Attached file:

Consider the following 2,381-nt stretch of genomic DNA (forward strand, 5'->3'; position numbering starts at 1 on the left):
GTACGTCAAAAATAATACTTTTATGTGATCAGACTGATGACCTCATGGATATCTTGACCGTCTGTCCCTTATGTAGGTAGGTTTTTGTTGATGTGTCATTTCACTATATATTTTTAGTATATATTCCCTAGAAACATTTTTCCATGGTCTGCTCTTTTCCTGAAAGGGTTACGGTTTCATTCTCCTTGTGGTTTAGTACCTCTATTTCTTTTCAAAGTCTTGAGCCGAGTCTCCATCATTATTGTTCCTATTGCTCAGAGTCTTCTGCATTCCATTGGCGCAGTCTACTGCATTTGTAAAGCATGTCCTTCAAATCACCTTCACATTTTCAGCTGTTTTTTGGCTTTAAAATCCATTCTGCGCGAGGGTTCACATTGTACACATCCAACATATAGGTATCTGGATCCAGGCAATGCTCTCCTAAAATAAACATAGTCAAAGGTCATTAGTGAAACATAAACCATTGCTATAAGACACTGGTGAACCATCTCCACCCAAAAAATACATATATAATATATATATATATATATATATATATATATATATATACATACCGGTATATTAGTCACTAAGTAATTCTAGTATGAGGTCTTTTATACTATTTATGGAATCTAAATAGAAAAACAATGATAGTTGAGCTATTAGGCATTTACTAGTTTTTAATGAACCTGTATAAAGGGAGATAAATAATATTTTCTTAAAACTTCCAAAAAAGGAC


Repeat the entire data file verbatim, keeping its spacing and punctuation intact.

Consider the following 2,381-nt stretch of genomic DNA (forward strand, 5'->3'; position numbering starts at 1 on the left):
GTACGTCAAAAATAATACTTTTATGTGATCAGACTGATGACCTCATGGATATCTTGACCGTCTGTCCCTTATGTAGGTAGGTTTTTGTTGATGTGTCATTTCACTATATATTTTTAGTATATATTCCCTAGAAACATTTTTCCATGGTCTGCTCTTTTCCTGAAAGGGTTACGGTTTCATTCTCCTTGTGGTTTAGTACCTCTATTTCTTTTCAAAGTCTTGAGCCGAGTCTCCATCATTATTGTTCCTATTGCTCAGAGTCTTCTGCATTCCATTGGCGCAGTCTACTGCATTTGTAAAGCATGTCCTTCAAATCACCTTCACATTTTCAGCTGTTTTTTGGCTTTAAAATCCATTCTGCGCGAGGGTTCACATTGTACACATCCAACATATAGGTATCTGGATCCAGGCAATGCTCTCCTAAAATAAACATAGTCAAAGGTCATTAGTGAAACATAAACCATTGCTATAAGACACTGGTGAACCATCTCCACCCAAAAAATACATATATAATATATATATATATATATATATATATATATATATATACATACCGGTATATTAGTCACTAAGTAATTCTAGTATGAGGTCTTTTATACTATTTATGGAATCTAAATAGAAAAACAATGATAGTTGAGCTATTAGGCATTTACTAGTTTTTAATGAACCTGTATAAAGGGAGATAAATAATATTTTCTTAAAACTTCCAAAAAAGGAC